And Armand, giving free expression to his thoughts and tears, held out his hand to me and continued:
'People would think me very childish if they saw me grieving like this for the death of such a woman; but people could not know what I made that woman suffer, how cruel I was, how good and uncomplaining she was. I belived that it was for me to forgive her, and today I find myself unworthy of the pardon she bestows on me. Oh! I would gladly give ten years of my life to be able to spend one hour weeping at her feet.'
It is always difficult to comfort a grief that one does not share, and yet so keenly did I feel for this young man who confided his sorrows with such frankness, that I felt that a few words of mine would not be unwelcome to him, and I said:
'Have you no relatives, no friends? Take hope. Go and see them for they will comfort you, whereas I can only pity you.'
'You are right, ' he said, rising to his feet and striding around my bedroom, 'I am boring you. Forgive me, I was forgetting that my grief must mean little to you, and that I trespass upon your patience with a matter which neither can nor should concern you in the slightest.'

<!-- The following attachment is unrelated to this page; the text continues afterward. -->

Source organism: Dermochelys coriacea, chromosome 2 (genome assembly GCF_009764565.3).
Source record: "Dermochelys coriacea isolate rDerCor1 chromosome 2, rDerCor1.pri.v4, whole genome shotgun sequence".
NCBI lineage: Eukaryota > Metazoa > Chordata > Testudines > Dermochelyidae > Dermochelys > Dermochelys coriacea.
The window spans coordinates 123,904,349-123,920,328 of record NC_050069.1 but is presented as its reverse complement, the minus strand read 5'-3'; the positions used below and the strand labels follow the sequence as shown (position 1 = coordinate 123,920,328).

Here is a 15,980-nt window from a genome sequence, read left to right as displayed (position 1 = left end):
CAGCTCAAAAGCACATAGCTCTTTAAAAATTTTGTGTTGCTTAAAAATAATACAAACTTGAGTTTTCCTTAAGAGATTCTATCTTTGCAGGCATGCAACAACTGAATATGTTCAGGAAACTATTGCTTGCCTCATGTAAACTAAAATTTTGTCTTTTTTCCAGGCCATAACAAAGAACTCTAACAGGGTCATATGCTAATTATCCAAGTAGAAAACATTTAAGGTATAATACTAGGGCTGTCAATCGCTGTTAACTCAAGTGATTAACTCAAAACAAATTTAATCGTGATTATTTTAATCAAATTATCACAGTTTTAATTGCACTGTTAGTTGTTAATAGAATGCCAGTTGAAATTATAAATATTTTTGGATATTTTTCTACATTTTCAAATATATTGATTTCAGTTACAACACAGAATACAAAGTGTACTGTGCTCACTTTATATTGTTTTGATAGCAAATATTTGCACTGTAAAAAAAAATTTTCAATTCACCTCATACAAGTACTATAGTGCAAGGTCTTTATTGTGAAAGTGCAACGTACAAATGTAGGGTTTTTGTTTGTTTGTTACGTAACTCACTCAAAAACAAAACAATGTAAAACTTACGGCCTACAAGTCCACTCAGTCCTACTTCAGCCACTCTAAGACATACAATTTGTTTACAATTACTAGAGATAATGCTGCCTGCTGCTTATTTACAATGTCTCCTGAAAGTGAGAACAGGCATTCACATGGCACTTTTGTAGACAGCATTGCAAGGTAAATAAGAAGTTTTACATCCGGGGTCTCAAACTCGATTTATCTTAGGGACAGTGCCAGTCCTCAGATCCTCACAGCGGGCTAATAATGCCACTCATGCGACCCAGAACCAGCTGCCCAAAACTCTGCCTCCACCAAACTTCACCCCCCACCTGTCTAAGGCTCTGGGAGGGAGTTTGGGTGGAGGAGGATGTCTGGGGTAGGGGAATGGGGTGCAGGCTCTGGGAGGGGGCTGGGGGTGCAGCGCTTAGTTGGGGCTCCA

'No, you misunderstand me. I am entirely at your disposal; only I regret I am unable to calm your sorrow. If the company of myself and my friends can beguile your thoughts, if you need me in any way, I would like you to know how very happy I would be to help.'
'Forgive me, forgive me, ' he said, 'grief magnifies the feelings. Allow me to stay a few minutes more, long enough to dry my eyes so that idlers in the street shall not stare to see a grown man weeping as though he were a freak. You've made me very happy by giving me this book; I'll never know how to repay the debt I owe you.'
'By granting me a little of your friendship, ' I told Armand, 'and by telling me the cause of your sorrow. There is consolation in speaking of one's suffering.'
'You are right. But today my need for tears is too great, and what I said would make no sense. Some day I shall acquaint you with the story, and you shall judge whether I am right to mourn the poor girl. And now, ' he added, rubbing his eyes one last time and looking at himself in mirror, 'tell me that you do not think me too foolish, and say you give me leave to call on you again.'
The look in the eyes of this young man was good and gentle; I was almost tempted to embrace him.
For his part, his eyes began again to cloud with tears; he saw that I noticed them and he turned his glance away from me.
'Come now, ' I told him, 'take heart.'
'Goodbye, ' he said.
And, making an extraordinary effort not to weep, he fled rather than left my apartment.
I lifted the curtain at my window and saw him get into the cab which was waiting at the door; but he was hardly inside when he burst into tears and buried his face in his handkerchief.